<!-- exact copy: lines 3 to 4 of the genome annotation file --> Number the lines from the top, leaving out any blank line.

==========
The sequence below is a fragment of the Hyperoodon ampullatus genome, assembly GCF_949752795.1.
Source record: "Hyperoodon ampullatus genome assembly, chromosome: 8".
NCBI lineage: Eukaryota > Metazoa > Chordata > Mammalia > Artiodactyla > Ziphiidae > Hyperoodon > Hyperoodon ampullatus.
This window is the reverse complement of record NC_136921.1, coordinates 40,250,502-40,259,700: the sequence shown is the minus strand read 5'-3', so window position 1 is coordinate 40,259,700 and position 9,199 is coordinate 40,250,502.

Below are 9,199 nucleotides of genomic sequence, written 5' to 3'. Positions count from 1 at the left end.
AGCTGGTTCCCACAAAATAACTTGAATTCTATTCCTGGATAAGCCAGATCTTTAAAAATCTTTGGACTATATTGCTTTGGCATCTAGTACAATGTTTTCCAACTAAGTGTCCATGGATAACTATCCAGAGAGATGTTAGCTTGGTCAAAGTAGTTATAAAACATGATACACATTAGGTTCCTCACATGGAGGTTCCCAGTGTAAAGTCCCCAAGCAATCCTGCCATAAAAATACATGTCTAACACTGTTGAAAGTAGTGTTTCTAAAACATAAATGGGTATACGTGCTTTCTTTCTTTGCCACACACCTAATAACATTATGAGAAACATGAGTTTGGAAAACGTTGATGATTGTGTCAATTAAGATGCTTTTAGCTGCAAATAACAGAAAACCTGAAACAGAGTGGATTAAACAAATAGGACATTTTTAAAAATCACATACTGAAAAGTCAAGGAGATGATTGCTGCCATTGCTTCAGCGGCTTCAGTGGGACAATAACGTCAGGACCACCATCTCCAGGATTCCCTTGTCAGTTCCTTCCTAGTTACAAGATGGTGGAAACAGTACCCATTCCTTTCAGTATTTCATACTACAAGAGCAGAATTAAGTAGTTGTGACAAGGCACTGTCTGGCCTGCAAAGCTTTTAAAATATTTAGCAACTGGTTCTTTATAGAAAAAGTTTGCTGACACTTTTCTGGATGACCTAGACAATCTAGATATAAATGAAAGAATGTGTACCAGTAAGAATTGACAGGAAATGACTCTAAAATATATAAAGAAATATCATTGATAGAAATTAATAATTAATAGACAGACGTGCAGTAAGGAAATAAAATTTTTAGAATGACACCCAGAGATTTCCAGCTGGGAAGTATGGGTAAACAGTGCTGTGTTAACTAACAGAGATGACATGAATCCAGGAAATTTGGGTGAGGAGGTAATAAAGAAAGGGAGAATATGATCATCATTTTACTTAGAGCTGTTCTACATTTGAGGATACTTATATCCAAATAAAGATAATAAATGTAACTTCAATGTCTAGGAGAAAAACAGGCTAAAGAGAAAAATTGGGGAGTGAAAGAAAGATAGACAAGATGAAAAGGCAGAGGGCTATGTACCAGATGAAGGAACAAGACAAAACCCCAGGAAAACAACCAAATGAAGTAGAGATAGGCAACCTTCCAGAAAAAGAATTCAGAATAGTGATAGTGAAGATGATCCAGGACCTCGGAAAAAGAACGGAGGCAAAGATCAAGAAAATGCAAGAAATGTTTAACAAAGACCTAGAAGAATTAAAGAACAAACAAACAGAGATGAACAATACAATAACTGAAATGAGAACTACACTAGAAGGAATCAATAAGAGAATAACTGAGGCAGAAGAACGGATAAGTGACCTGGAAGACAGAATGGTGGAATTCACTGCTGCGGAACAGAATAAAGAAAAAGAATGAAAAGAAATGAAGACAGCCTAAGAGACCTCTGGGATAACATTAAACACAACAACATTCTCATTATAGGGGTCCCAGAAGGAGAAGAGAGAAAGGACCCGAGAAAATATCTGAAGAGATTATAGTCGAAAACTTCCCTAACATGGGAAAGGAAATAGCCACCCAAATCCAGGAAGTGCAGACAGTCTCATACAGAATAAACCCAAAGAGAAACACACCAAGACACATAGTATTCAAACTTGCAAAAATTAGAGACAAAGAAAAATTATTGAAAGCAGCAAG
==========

NCBI lineage: Eukaryota > Metazoa > Chordata > Mammalia > Artiodactyla > Ziphiidae > Hyperoodon > Hyperoodon ampullatus.
This window is the reverse complement of record NC_136921.1, coordinates 40,250,502-40,259,700: the sequence shown is the minus strand read 5'-3', so window position 1 is coordinate 40,259,700 and position 9,199 is coordinate 40,250,502.